Gateway to Dharma
How Does One Become a Vessel for Learning?
One who is non-judgemental, mindful, and unaffected by the position of one's own standing or that of others, is referred to as a Vessel for Learning. Of all the qualities vital to being a true Vessel, the single most important one is that of being non-judgemental; for one cannot discern reality while prejudice affects the mind.
Prejudice is the result of one's attachment to subjective view and one's aversion to any clarification which does not fit within the perimeter of one's relative understanding. Thus those who approach learning with pre-conceived prejudice will fail to perceive reality as it truly exists even if reality manifests before their eyes. To compensate what they perceive as a slight to their pride and to evade the acceptance of their lack of understanding on the subject, they often dismiss the significance of the explanation by various means of exaggerated aversions ranging from reciprocating kindness with insult, to holding on to false views as if they are real.
Apart from being non-judgemental, a true Vessel must possess bright intellect and conscientious aptitude which enables them to differentiate between worthy and unworthy explanations before implementing their findings into practice. Moreover they should always approach the teacher and the teaching in a manner which embodies the trinity of reverence, humility, and gratitude. The functional dynamics of this trinity of actions are many fold. Reverence, the first quality, is more than just being respectful, its presence in one's psyche enhances one's attentiveness and mindfulness, thus enabling one to receive the transmission of teaching in its entirety without added embellishment or missing of contents due to lapse of attention. Humility, the second quality, is the approach of not-knowing: whenever one approaches the absolute without pre-conceived ideas or expectation, one is in the most ideal position to receive the full measure, in its entirety, of what there is to be given. To be humble is to enable one to make room in one's psyche so that one has the capacity to receive. Gratitude, the third quality, is a mode of appreciation we express whenever something we deem as valuable has been given to us. The gratitude we express signifies how appreciative we are of the preciousness of what we have the privilege of receiving. Thus we will subconsciously take note to preserve this gift so that it will not be misplaced. Likewise, when we apply the same attitude to learning, we will perceive the teachings as precious jewels and take care not to misplace them. Thus we will be able to retain what we have learned.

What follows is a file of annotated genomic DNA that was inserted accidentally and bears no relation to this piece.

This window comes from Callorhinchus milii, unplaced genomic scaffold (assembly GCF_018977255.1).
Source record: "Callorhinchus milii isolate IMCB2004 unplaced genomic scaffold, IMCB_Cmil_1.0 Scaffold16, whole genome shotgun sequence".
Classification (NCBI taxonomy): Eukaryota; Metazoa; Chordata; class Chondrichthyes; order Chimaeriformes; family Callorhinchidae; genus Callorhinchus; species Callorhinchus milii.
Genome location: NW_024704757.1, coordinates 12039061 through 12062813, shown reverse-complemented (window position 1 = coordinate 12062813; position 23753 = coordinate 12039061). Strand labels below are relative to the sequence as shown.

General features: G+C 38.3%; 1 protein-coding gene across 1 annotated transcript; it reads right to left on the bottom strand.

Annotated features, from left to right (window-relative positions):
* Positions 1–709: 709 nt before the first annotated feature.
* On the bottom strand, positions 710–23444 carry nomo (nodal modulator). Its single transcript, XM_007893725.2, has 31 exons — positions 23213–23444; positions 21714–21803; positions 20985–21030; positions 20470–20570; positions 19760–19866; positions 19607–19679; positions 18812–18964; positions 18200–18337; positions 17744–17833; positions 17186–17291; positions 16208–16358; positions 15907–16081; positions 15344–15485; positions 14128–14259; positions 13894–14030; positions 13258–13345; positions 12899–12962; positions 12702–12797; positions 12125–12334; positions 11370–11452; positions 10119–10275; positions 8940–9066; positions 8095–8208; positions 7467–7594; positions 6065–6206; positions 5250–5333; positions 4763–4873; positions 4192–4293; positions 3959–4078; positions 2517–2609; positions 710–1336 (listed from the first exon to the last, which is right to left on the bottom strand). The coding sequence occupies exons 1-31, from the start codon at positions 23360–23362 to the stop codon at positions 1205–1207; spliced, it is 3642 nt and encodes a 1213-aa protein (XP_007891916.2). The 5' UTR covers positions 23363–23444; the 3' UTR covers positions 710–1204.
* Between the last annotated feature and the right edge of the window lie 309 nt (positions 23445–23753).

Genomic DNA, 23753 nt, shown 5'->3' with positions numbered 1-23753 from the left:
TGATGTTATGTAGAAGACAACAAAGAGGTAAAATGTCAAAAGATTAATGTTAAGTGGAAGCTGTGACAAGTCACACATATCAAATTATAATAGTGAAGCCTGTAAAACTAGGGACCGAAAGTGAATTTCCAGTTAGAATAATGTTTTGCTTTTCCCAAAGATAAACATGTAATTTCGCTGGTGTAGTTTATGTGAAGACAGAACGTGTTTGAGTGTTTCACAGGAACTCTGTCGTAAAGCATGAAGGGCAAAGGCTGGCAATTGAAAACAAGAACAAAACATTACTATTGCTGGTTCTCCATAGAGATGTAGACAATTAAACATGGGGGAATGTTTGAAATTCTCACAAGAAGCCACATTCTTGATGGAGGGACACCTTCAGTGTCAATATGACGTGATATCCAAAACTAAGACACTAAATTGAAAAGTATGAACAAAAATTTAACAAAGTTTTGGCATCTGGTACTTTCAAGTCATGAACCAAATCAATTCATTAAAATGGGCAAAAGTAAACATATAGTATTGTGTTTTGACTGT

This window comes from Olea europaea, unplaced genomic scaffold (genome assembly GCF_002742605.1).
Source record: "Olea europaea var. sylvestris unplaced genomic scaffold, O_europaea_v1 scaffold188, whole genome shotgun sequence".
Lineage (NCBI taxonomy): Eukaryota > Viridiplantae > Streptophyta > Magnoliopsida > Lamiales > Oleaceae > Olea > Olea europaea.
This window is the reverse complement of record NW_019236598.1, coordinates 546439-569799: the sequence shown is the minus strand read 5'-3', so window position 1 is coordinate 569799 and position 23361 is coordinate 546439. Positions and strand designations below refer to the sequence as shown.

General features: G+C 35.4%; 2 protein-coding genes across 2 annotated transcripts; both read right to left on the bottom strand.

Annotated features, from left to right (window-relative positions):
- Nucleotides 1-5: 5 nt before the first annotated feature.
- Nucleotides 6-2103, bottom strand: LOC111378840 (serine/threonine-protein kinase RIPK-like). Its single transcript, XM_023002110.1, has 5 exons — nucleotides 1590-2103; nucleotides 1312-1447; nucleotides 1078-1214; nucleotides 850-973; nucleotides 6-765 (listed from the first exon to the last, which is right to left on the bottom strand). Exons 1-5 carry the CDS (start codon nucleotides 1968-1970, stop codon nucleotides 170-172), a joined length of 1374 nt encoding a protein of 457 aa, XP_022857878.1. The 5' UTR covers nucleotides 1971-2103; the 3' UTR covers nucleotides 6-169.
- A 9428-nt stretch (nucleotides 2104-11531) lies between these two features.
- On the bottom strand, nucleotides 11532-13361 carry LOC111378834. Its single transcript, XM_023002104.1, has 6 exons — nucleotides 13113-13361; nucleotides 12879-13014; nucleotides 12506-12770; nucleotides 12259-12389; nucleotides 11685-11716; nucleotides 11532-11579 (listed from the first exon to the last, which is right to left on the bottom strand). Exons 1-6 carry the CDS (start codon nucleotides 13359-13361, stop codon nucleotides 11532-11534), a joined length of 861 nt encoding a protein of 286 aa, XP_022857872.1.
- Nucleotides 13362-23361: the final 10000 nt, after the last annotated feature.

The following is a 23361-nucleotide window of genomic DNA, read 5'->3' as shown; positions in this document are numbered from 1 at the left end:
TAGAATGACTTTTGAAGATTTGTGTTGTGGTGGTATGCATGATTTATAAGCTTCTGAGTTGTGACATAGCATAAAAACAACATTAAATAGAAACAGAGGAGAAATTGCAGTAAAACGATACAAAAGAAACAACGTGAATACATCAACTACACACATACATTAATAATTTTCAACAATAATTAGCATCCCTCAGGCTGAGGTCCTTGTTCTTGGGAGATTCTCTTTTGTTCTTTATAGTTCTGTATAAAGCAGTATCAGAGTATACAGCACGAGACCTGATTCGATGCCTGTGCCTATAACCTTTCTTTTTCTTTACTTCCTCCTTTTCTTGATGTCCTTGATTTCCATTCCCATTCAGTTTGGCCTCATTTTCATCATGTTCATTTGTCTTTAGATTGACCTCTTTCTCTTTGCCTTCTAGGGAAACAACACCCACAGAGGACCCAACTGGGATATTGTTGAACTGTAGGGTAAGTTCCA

Those who possess the qualities of a Vessel for Learning will have no difficulty in recognising the good fortune and benefit of having the presence of an Authentic Teacher from whom they can seek guidance. Thus they will develop a clear systematic comprehension of the teaching without fear of hidden obstacles and other imperfections of insight. While the transmission of the teaching may be authentic, if the learners lack the necessary qualities, they will not recognise their own defilements but will consider defilements as wholesomeness and wholesomeness as defilements. As a result, the advancement of their potential will suffer.